The Metro Council approved a $130,000 settlement this week over an allegation of police misconduct making it one of the city's largest payments in nearly a decade.
Andrea Miller was driving to her Baldwin Ct. home from work on August 31, 2011. When she turned onto her road in north Nashville, a Metro Patrol car made a U-turn and put on his lights.
"I was coming off this four-way stop, making a right-hand turn from Cravith onto Rowan Drive. This is where I made my right-hand turn down Baldwin Court," she said.
Miller was a few houses away from home and decided to pull into her driveway. That's where Metro officer, Woodston Maddox, got out of his patrol car, approached her vehicle and asked her to step out.
The arrest affidavit claimed the officer had a clear, unobstructed view of Miller running the sign, that he asked several times for her to get out, and she was verbally confrontational. She said that never happened.
"I was upset and confused. How can you as an officer of the law arrest me for running a stop sign that you couldn’t even see me at. He puts me in the back of the car and not once did he ask me for my license, my registration none of that was said. He did ask me for my social security number," she said.
Miller was charged with resisting arrest and reckless driving. During court hearings, she refused to take a plea deal.
Her attorney Kyle Mothershead found evidence that officer Maddox had made false statements. One being he could not see the stop sign Miller allegedly ran.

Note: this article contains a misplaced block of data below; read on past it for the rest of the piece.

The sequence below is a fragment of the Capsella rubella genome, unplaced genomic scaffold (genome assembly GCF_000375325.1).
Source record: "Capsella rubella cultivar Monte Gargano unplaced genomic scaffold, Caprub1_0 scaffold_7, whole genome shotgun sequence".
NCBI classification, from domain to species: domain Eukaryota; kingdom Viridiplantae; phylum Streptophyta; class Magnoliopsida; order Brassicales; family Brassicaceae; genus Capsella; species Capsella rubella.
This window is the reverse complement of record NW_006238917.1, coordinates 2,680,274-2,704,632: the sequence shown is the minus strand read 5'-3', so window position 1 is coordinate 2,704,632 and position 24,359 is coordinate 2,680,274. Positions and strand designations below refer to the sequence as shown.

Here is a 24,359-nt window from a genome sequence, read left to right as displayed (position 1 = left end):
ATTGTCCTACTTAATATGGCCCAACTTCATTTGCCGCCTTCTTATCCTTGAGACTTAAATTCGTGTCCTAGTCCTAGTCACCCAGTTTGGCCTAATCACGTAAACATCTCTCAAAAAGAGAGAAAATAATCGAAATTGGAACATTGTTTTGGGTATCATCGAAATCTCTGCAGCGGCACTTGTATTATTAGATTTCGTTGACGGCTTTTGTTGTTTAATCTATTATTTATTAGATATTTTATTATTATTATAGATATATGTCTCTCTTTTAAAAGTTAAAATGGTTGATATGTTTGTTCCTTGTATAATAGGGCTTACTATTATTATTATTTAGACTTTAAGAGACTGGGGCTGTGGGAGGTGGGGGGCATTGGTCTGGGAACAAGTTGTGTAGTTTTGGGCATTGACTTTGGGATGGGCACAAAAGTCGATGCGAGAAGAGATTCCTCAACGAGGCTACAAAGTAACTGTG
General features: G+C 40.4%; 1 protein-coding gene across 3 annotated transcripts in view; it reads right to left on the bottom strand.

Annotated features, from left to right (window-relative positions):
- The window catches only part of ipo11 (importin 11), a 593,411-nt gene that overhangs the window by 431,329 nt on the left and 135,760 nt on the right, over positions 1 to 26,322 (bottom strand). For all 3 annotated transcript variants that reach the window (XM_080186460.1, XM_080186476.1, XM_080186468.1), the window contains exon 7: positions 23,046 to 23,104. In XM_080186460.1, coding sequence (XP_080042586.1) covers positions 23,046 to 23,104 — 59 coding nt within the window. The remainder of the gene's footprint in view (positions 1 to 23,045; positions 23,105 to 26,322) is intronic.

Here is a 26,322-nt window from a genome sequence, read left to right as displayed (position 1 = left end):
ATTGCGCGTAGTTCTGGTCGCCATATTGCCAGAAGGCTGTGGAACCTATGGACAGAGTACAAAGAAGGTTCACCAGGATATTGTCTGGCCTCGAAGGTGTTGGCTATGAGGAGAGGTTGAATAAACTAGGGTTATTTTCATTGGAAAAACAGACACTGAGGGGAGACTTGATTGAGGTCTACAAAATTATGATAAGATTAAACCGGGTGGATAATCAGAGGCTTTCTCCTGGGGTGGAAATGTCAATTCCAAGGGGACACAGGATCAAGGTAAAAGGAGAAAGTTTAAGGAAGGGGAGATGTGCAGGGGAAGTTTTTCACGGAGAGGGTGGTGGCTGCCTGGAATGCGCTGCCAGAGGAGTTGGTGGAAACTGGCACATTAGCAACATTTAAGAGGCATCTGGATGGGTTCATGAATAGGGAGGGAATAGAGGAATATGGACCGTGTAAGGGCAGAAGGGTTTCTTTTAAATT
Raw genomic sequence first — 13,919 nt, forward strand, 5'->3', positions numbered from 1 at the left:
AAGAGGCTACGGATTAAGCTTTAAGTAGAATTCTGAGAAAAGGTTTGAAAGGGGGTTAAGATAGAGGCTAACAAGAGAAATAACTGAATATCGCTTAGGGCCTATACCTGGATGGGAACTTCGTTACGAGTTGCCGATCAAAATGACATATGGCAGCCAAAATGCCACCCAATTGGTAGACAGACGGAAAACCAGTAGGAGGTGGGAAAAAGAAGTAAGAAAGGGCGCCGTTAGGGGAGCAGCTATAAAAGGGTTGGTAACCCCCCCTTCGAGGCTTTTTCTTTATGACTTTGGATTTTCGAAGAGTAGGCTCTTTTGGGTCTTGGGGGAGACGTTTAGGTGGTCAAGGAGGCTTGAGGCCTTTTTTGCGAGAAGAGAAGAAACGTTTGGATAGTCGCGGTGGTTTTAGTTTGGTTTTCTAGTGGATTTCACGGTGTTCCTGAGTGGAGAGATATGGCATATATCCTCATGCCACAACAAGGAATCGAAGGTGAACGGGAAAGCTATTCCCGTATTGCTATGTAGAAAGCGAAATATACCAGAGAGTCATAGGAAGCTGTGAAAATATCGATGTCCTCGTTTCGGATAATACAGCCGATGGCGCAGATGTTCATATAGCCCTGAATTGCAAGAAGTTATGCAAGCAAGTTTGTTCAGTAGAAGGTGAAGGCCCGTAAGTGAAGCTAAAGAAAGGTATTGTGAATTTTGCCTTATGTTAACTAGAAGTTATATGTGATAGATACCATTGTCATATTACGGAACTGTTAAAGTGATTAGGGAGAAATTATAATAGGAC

"This kind of injustice, it just slips right by. At the Budget and Finance committee, after the council reviewed this settlement, councilman Henderson asked the police department representative, 'Would dashcams have helped in this situation?' and the police department's representative would not give a straight answer to this question," Mothershead said.
After Miller's criminal case was dismissed she filed a federal civil rights lawsuit. The city claimed because Miller was indicted by a grand jury, she couldn't sue. Their appeal to the U.S. Supreme Court was declined.
Metropolitan Department of Law said in a statement, "Ms. Miller’s claim was never investigated by MNPD because she did not make a contemporaneous complaint with the police department. Instead, two years later, she filed her civil rights lawsuit. During the criminal process, the night court commissioner and the general sessions judge found probable cause. Additionally, the grand jury chose to indict Ms. Miller. Based on the grand jury’s indictment, and the state of the law when the complaint was filed, the grand jury’s indictment would have barred Ms. Miller’s lawsuit."
Miller and her attorney believe if the former officer had a body camera or a dash camera in his patrol vehicle, this incident would not have dragged on for seven years.
Maddox resigned from the Metropolitan Police Department in 2015.
The settlement was for $50,000 to Miller - the maximum amount provided for in the Metropolitan Code. The $80,000 represented a negotiated amount for attorney’s fees that had already accrued to over $120,000.